Diagnosis of Itchy Skin
Itchy skin can be generalized or affect limited parts of the body. Itching can be the result of many causes, including insect bites, dry or aging skin, sunburn, irritations or superficial skin infections not requiring medical attention. However, some skin problems causing symptoms of itching might need professional consultation for treatment.
Basics of Itching
Itch receptors are present in the epidermis, or top layer of skin, and mucous membranes in the mouth and throat, eyes, ears, nose and genitalia. No receptors are in the muscles, joints and internal organs. A substance called histamine is released in response to stimuli that might originate from the skin, peripheral nerves or central nervous system.
Dermatitis, also referred to as eczema, means inflammation of the skin. Many types of dermatitis can occur in many forms and cause swollen, reddened and itchy skin. Contact dermatitis can be caused by contact with a particular substance. Atopic dermatitis can be caused by allergies. Nummular dermatitis can be seasonal. Generalized exfoliative dermatitis can result from certain medications and disease. Stasis dermatitis can result from varicose veins or edema, according to Merck Manuals.
Several kinds of parasites can invade your body and cause intense itching. Lice are difficult to see because they are tiny, wingless parasites. Lice feed on your blood and are easily spread through close physical contact. Scabies is caused by another tiny, eight-legged burrowing parasite. Scabies is contagious and causes itching in the area of the mite's burrow.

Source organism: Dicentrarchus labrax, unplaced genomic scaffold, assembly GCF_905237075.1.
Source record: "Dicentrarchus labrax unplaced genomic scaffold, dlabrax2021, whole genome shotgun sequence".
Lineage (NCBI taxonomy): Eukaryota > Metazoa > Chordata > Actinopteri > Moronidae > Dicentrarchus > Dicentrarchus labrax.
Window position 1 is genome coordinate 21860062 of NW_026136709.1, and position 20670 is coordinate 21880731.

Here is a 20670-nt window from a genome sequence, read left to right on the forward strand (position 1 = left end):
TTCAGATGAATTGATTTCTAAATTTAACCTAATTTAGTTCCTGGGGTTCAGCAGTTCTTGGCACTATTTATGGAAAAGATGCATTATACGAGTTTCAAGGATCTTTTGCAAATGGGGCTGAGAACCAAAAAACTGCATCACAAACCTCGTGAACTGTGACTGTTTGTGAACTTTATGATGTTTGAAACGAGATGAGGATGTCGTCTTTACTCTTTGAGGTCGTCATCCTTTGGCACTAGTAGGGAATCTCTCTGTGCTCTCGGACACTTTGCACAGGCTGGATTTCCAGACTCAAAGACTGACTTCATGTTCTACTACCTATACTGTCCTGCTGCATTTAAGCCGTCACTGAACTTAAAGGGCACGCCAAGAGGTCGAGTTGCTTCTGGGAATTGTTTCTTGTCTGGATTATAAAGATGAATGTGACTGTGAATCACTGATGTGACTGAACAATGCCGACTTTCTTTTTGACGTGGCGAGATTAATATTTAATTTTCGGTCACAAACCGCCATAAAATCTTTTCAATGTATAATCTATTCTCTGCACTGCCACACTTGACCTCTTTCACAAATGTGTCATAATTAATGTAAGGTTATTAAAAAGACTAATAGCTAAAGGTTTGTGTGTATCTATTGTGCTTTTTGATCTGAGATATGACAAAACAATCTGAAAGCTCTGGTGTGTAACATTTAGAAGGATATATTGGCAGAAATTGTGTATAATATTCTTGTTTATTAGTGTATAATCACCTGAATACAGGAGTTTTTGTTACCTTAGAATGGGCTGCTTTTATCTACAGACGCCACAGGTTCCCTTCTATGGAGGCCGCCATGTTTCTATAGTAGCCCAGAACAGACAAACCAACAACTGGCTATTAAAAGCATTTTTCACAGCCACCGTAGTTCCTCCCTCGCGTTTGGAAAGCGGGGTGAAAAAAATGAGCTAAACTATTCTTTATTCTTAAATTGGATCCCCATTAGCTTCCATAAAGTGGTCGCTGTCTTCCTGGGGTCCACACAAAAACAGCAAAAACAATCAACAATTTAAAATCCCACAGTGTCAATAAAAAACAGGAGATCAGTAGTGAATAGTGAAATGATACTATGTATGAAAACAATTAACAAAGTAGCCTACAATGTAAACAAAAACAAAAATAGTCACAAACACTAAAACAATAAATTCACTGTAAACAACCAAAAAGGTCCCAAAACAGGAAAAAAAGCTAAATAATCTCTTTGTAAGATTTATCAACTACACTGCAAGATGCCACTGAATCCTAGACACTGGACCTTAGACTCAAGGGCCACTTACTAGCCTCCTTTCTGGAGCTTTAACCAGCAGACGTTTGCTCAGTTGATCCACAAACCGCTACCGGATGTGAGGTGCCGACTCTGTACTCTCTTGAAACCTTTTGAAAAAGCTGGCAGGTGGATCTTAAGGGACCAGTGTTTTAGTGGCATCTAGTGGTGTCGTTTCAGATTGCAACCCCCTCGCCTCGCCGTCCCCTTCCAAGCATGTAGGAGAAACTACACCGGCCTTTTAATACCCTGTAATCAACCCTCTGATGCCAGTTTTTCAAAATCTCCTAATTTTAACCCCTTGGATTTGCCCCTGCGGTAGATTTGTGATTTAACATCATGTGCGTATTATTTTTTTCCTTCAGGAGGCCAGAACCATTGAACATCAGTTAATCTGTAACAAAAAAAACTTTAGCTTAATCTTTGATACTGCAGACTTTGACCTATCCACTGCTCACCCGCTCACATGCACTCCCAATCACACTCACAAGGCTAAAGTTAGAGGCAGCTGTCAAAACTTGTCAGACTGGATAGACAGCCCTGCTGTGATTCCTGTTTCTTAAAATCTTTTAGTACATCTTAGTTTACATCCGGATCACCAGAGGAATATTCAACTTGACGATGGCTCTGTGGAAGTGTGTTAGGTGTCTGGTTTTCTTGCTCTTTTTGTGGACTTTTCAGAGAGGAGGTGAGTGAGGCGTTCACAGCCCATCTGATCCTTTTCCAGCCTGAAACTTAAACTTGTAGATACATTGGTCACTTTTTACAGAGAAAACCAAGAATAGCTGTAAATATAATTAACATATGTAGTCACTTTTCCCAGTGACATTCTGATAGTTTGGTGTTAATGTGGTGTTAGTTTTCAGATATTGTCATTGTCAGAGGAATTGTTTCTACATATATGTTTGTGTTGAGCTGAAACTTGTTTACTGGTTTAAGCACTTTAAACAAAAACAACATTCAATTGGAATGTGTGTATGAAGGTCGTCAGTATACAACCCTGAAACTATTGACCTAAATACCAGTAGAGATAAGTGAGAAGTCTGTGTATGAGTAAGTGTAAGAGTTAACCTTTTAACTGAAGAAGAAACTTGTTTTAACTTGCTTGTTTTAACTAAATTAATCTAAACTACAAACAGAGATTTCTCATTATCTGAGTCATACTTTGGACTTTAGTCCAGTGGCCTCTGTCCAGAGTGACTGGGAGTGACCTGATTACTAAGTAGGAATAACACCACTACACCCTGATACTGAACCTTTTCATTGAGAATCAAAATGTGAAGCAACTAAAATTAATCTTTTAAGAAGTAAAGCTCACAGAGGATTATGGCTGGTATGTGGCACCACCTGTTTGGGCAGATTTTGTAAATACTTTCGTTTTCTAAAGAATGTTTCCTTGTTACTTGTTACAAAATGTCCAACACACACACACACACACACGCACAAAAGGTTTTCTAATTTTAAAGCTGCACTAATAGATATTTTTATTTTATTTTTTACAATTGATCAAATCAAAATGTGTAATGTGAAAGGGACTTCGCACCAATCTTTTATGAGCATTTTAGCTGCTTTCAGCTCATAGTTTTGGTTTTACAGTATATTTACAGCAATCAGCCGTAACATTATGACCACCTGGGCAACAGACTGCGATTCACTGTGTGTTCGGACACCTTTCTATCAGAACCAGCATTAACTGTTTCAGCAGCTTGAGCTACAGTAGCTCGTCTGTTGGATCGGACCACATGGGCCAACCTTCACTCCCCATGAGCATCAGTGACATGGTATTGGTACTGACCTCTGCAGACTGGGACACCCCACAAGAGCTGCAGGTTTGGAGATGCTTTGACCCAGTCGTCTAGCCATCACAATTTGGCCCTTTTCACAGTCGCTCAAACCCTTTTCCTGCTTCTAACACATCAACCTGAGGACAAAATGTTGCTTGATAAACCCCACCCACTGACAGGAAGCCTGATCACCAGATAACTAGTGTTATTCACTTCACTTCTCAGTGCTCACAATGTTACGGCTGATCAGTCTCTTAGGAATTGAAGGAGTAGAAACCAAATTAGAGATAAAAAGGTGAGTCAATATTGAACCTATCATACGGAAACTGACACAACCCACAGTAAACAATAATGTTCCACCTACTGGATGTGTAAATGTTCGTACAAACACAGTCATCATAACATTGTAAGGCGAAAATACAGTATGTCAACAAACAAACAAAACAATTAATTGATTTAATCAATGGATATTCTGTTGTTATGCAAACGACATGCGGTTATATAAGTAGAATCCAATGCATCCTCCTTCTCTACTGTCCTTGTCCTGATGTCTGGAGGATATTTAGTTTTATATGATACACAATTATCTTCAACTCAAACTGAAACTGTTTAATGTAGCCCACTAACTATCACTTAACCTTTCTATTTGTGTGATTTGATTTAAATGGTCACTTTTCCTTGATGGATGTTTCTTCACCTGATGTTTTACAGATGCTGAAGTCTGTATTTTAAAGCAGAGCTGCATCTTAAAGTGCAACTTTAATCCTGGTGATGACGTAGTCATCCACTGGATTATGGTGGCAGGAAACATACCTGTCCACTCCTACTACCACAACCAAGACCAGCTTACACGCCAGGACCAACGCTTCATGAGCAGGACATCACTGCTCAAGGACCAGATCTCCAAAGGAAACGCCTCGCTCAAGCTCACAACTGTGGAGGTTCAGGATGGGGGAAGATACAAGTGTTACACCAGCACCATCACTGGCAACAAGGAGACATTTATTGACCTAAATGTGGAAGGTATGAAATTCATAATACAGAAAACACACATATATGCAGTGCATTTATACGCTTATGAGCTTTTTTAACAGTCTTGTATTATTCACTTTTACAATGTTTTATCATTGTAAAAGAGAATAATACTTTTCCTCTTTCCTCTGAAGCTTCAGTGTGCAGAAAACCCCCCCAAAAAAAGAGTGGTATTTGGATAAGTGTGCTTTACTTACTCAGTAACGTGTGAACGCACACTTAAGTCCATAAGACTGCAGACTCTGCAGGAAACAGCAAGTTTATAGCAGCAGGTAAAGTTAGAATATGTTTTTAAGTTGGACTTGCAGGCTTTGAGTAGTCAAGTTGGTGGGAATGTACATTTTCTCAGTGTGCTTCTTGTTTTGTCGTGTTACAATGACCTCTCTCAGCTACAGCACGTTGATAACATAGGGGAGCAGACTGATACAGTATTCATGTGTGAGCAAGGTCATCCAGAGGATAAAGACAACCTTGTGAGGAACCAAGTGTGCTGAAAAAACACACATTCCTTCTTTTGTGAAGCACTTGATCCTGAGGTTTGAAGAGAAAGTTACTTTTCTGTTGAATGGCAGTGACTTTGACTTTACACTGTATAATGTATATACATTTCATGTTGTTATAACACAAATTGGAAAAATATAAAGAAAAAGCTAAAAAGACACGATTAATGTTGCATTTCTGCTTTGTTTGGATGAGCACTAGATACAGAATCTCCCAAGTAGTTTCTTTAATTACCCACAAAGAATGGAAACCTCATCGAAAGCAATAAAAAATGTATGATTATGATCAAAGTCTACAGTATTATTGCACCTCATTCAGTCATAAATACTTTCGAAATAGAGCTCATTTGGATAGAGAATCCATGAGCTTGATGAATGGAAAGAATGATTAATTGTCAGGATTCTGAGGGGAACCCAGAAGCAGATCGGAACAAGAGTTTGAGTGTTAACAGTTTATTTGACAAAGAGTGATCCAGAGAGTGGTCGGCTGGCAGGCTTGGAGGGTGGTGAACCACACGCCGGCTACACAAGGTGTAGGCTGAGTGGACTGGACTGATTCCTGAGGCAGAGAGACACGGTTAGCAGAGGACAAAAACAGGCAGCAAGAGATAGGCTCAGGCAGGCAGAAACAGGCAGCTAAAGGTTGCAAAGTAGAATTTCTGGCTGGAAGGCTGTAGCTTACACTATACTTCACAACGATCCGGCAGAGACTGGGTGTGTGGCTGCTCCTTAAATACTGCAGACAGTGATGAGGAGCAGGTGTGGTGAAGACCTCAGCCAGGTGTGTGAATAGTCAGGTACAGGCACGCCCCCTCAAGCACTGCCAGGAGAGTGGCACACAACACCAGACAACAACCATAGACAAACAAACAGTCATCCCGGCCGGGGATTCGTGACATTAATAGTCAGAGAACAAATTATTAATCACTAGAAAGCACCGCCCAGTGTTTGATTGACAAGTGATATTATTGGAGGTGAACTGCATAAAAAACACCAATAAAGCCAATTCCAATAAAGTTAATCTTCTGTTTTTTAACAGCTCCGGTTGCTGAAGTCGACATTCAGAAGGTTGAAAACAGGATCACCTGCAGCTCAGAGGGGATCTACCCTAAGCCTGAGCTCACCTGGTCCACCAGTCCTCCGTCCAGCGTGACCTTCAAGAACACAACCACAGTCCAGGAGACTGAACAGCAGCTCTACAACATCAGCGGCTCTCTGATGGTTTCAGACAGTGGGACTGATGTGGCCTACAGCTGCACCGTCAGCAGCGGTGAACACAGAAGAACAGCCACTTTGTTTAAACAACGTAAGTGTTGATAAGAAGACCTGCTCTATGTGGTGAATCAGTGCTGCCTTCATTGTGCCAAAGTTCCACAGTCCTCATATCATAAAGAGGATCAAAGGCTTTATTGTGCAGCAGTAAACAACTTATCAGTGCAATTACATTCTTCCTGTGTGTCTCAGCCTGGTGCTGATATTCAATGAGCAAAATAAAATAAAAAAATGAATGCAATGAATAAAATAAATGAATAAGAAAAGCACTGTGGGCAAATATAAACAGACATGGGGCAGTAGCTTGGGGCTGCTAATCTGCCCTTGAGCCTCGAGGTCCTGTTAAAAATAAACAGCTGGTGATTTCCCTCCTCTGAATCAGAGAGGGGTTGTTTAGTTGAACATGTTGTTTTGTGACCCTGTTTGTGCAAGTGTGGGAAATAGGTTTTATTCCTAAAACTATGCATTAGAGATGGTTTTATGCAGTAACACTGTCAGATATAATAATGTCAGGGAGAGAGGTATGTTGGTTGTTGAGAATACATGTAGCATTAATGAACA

If itching skin is not persistent or severe, you can deal with the condition by trying to avoid scratching the itchy areas. Instead of wearing rough clothing, especially wool, over an itchy area, choose cool light and loose bedclothes. Lukewarm baths without excessive soap or a skin-soothing oatmeal or cornstarch bath may relive itching. Apply a moisturizer or soothing lotion after the bath to soften the skin and moisturize. Prolonged exposure to heat and humidity may worsen the condition. Cold compresses can help alleviate the itch. Over-the-counter oral antihistamines or hydrocortisone creams may be needed but it is best to consult your health care provider because of possible side effects to these drugs.
When to Call the Doctor
When the cause of itch is not obvious, occurs with other unexplained symptoms or persists and worsens, tests by a dermatologist may be warranted. A skin biopsy may be required and stool tests may reveal intestinal parasites. Blood work may help diagnose causes by testing for conditions such as red and white cell count, deficiencies or heavy metal toxicity to determine an allergy. Because skin conditions are often associated with diseases such as celiac and Crohn's disease, an abdominal ultrasound may be required. Diet trials may reveal food intolerance or allergies while discontinuation of medications may indicate drug side effects.
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